A subgroup of patients exhibit a rapidly progressive course with shortened survival compared with the slowly progressive clinical course (Figure 5).1522 Patients in this subgroup tend to be male and cigarette smokers.22 At the time of diagnosis, patients with the accelerated variant of IPF have similar lung function, chest imaging, and histological findings as patients with the typical slowly progressive form, but have a different gene expression profile. In one study, gene expression profiling suggesting accelerated disease was associated with upregulation of genes related to morphogenesis, cancer, oxidative stress, apoptosis, cell migration/proliferation, and genes from fibroblasts/smooth muscle cells along with downregulation of genes related to signal transducer activity, and epithelial receptors along with others.22 The significance of these gene expression patterns has yet to be established.
Acute Exacerbations of IPF (AE-IPF)
In 2007, an international group of experts in IPF along with the Idiopathic Pulmonary Fibrosis Clinical Research Network developed a consensus definition of AE-IPF as well as diagnostic criteria. They defined AE-IPF as “acute, clinically significant deteriorations of unidentifiable cause in patients with underlying IPF.”23
Although patients with IPF may experience abrupt and unexpected worsening of their lung disease secondary to infections, pulmonary embolism, pneumothorax, or heart failure, none of these identifiable causes of acute deterioration are present in episodes of acute exacerbations.24 Patients with IPF may experience acute exacerbations at any time during the course of their disease. Further, there is no link to the level of pulmonary function derangement.23
Acute exacerbations of IPF occur without warning or cause and all patients are susceptible, regardless of disease severity.23
AE-IPF seem to be more common in men, but there does not appear to be a link to age or smoking history.23 Extensive efforts have not demonstrated an infectious etiology in most patients with AE-IPF.25
The diagnostic criteria for AE- IPF can be found in Table 2.23 Generally, new or worsening dyspnea occurs within 30 days, and many patients with acute exacerbations have severe hypoxemia and respiratory failure requiring mechanical ventilation.23 Cough, fever, and flu-like symptoms may also be present despite the absence of evidence for an infectious cause.223
|Previous or concurrent diagnosis of idiopathic pulmonary fibrosis*|
|Unexplained worsening or development of dyspnea within 30 days|
|High-resolution computed tomography with new bilateral ground-glass abnormality and/or consolidation superimposed on a background reticular or honeycomb pattern consistent with usual interstitial pneumonia pattern†|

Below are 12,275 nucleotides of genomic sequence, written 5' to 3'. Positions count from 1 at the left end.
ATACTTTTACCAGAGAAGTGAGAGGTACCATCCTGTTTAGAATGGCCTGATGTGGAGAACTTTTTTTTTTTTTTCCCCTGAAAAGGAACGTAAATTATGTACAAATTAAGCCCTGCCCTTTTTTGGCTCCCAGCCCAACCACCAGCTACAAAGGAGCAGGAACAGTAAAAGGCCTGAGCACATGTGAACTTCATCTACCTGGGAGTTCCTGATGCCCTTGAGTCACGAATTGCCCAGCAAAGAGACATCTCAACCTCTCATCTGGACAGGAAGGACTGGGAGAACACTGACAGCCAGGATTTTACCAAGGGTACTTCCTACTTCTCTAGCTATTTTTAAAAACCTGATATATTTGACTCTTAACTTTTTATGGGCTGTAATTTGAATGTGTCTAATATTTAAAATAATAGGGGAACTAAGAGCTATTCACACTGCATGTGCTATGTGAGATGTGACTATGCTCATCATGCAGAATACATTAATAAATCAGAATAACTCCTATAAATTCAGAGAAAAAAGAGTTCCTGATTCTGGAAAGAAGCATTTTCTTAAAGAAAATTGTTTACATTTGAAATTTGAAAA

|No evidence of pulmonary infection by endotracheal aspirate or bronchoalveolar lavage‡|
Exclusion of alternative causes, including the following:
*If the diagnosis of idiopathic pulmonary fibrosis is not previously established according to American Thoracic Society/European Respiratory Society consensus criteria,1 this criterion can be met by the presence of radiologic and/or histopathologic changes consistent with a pattern of usual interstitial pneumonia on the current evaluation.
†If no previous high-resolution computed tomography is available, the qualifier “new” can be dropped.
‡Evaluation of samples should include studies for routine bacterial organisms, opportunistic pathogens, and common viral pathogens.
§Causes of acute lung injury include sepsis, aspiration, trauma, reperfusion pulmonary edema, pulmonary contusion, fat embolization, inhalational injury, cardiopulmonary bypass, drug toxicity, acute pancreatitis, transfusion of blood products, and stem cell transplantation.
Key to a diagnosis of AE-IPF is new abnormalities on high-resolution computed tomography (HRCT).23 The new, extensive ground-glass abnormality overlaid on a background of lung fibrosis can be seen on the HRCT of a patient with acute exacerbation of IPF in Figure 6.23 The degree of CT involvement may predict survival in patients with acute exacerbations of IPF.23
At present, there is not a role for plasma biomarkers in diagnosing or predicting acute exacerbations of IPF; however, a single center study reported promising results suggesting different plasma biomarker profiles in patients with AE-IPF compared to stable patients with IPF or acute lung injury.26
AE-IPF are relatively common clinical events. One recent retrospective review of 461 patients with IPF found 1-year and 3-year acute exacerbation incidences of 14.2% and 20.7%, respectively.27 Similarly, another retrospective study of 74 patients with IPF found 1-year and 3-year acute exacerbation incidences of 8.6% and 23.9%, respectively.28
Acute exacerbations can significantly impact the course of disease progression and often result in death.27
Acute exacerbations are associated with a very poor prognosis. Among 461 patients with IPF examined retrospectively, the median survival from onset of acute exacerbation was just 2.2 months and 50% of patients expired while in the hospital. Exacerbations leading to an ICU admission are associated with very poor survival; in one recent study about 80% of these patients died in the hospital.27
Content contributed by:
Jonathan A. Kropski, MD